Publication: The San Francisco Call
San Francisco, CA, United States
PUTS AN END
TO HER LIFE
Horseman's Bride Dies,
Laying the Blame
Goes to Death Clasping
Mother's Photograph to
Fearing that she had lost the affections of her husband, which she valued more than life itself, Mrs. Robert Hemingray, the beautiful young, wife of a well-known turfman, ended her life last night in the Hotel Knickerbocker, at 1340 Pine street, by firing a bullet through her brain. She had been married only four months, but it is evident from the note which she penned just before ending her life that she felt that she had forfeited her husband's love.
Few men or women have ended their lives under more pathetic circumstances. When Mrs. Hemingray's body was found it was reclining on the bed in the room. The young woman had gone to her death with her mother's picture grasped tightly in her left hand and pressed fondly against her heart. There was a gaping wound in the suicide's head and the bed was covered with blood. The despondent wife had the pistol against her right temple and the bullet had gone completely through her head, emerging at the left temple. From the nature of the wound death must have been instantaneous.
Robert Hemingray, the husband, heard the shot, though he did not see his wife end her life. He and his brother, C. L. Hemingray, were in the hotel hallway, going toward the room in which the unfortunate woman was preparing for death. He heard the report of the pistol coming from the direction of his wife's room and was instantly seized with a dire presentment. Being in frail health he feared to approach the room. He summoned the proprietor, J. E. Locke, who was the first to enter the apartment where the body lay. Locke immediately summoned a physician, but the unfortunate woman was past the help of all earthly ministrations.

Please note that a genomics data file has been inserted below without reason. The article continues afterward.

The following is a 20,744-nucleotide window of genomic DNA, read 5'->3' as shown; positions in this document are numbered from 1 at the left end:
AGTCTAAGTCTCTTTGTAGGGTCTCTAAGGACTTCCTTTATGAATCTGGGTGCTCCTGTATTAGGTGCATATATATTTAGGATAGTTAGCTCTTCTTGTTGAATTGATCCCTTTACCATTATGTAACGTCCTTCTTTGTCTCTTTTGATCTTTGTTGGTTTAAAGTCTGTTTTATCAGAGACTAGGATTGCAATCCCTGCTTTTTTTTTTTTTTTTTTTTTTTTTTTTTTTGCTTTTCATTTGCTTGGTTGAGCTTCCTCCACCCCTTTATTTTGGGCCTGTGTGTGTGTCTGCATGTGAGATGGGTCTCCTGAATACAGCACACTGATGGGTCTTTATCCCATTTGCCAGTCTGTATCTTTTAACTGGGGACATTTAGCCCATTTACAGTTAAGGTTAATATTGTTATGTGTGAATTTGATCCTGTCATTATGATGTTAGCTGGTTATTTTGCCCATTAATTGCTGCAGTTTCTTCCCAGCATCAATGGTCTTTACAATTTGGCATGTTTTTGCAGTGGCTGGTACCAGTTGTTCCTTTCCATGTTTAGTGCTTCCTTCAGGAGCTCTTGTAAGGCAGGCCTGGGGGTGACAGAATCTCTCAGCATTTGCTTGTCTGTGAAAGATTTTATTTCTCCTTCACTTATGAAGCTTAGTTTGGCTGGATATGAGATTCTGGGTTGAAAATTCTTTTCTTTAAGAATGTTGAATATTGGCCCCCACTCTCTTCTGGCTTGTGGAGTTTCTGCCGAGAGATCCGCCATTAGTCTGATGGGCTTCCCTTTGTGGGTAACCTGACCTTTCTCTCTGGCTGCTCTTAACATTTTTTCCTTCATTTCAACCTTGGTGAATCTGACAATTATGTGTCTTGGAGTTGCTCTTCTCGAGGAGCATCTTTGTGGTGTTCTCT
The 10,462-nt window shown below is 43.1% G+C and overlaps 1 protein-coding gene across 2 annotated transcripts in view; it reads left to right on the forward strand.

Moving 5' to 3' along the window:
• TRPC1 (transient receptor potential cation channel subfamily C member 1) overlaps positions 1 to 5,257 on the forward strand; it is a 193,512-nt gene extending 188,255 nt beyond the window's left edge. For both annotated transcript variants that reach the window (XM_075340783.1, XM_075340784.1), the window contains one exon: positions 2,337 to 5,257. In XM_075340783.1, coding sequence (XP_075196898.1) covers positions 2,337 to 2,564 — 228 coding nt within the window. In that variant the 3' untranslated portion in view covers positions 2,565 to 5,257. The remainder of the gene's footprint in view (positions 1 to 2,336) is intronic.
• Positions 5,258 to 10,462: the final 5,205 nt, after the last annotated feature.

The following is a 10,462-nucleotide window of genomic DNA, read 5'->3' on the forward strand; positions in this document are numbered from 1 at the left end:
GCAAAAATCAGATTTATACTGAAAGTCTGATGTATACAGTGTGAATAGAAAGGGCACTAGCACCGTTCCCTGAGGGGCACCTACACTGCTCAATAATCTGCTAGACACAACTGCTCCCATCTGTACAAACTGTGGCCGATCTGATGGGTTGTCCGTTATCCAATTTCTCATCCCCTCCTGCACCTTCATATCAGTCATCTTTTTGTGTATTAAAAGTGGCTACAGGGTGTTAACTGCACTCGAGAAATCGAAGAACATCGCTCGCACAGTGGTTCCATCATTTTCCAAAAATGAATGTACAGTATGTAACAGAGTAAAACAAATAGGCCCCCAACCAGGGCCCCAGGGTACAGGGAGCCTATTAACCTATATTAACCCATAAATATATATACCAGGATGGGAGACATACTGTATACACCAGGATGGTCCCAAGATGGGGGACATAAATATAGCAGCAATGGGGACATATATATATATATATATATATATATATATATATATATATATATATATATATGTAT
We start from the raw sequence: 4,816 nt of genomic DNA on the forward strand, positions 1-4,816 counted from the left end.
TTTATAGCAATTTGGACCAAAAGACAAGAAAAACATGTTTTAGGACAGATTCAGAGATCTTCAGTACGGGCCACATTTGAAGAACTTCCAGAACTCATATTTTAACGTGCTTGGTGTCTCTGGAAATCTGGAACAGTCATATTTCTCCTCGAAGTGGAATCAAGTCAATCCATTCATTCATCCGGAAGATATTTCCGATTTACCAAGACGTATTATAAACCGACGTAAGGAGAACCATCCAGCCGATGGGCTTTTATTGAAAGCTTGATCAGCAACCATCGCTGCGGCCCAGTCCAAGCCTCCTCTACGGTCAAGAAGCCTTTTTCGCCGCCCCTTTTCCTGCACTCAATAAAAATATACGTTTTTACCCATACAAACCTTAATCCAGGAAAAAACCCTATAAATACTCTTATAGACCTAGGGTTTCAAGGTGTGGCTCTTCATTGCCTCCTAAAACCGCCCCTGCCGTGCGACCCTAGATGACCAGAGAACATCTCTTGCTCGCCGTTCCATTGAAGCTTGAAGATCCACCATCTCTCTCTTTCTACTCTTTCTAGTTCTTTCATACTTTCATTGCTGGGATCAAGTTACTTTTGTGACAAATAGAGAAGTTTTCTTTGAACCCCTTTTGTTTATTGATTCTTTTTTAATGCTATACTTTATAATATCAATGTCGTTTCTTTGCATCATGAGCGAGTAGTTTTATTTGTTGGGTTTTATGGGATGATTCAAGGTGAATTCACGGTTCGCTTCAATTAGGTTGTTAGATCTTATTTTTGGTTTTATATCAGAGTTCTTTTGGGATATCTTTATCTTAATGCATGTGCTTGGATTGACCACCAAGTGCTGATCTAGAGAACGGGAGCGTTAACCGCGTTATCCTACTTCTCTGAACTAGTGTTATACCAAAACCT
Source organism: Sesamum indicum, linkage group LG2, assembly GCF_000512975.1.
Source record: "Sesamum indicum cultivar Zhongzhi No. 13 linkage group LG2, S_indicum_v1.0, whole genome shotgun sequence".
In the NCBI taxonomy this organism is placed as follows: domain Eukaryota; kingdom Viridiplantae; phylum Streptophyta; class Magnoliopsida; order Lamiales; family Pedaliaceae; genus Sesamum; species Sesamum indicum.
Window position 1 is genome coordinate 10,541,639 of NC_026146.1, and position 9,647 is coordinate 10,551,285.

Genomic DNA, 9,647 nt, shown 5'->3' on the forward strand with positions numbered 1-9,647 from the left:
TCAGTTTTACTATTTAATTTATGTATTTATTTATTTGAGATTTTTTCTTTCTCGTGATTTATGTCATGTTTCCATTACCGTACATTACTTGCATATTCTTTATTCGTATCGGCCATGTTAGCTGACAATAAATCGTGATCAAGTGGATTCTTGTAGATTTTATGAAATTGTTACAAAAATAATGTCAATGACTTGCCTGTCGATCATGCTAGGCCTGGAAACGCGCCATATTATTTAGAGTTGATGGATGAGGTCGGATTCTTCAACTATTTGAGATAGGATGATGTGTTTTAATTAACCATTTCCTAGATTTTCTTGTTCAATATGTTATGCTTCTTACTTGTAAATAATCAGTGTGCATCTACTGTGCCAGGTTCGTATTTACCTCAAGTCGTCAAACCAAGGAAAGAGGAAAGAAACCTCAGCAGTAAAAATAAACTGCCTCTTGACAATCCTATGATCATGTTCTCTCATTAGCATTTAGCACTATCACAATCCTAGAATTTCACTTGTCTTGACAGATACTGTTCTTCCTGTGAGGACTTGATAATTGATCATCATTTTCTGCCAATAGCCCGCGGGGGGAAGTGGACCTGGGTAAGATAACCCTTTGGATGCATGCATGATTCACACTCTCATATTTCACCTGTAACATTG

SORRY SHE GOSSIPED.
Mrs. Hemingray carefully propped herself up with pillows on the bed, so as to make certain of her aim. Before firing the fatal shot she wrote a note to Rose Hemingray, her sister-in-law, asking to be forgiven if she had done anything wrong, and requesting that all her clothes be sent to her mother in Cincinnati. She left a letter sealed and addressed to her husband. In this, containing the last words that will ever be penned by her hands, she assured him of her undying love. She told him that without him she cared nothing for life. The letter is as follows:
"Bob, Dear: Don't curse me when I am gone — please. But I am heartbroken and cannot live without you, as I love you with all my soul. You'll bury me, won't you, Bob? Just a little dirt over the body of the girl who would not live without you, dear. I am sorry I did such a wicked thing as gossip, but I am so young, only remember, Bob, and you have trifled, with my heart. When you told me you did not care to talk with me I just longed to kiss you — throw my arms around your neck, but you would have knocked me down. So I die without one kiss, but I had one long look at your dear face. Ask Con and Rose to forgive me, for I can never do it again. Good-by, sweetheart. Again I say you will never know how you had gained the love of your little girl.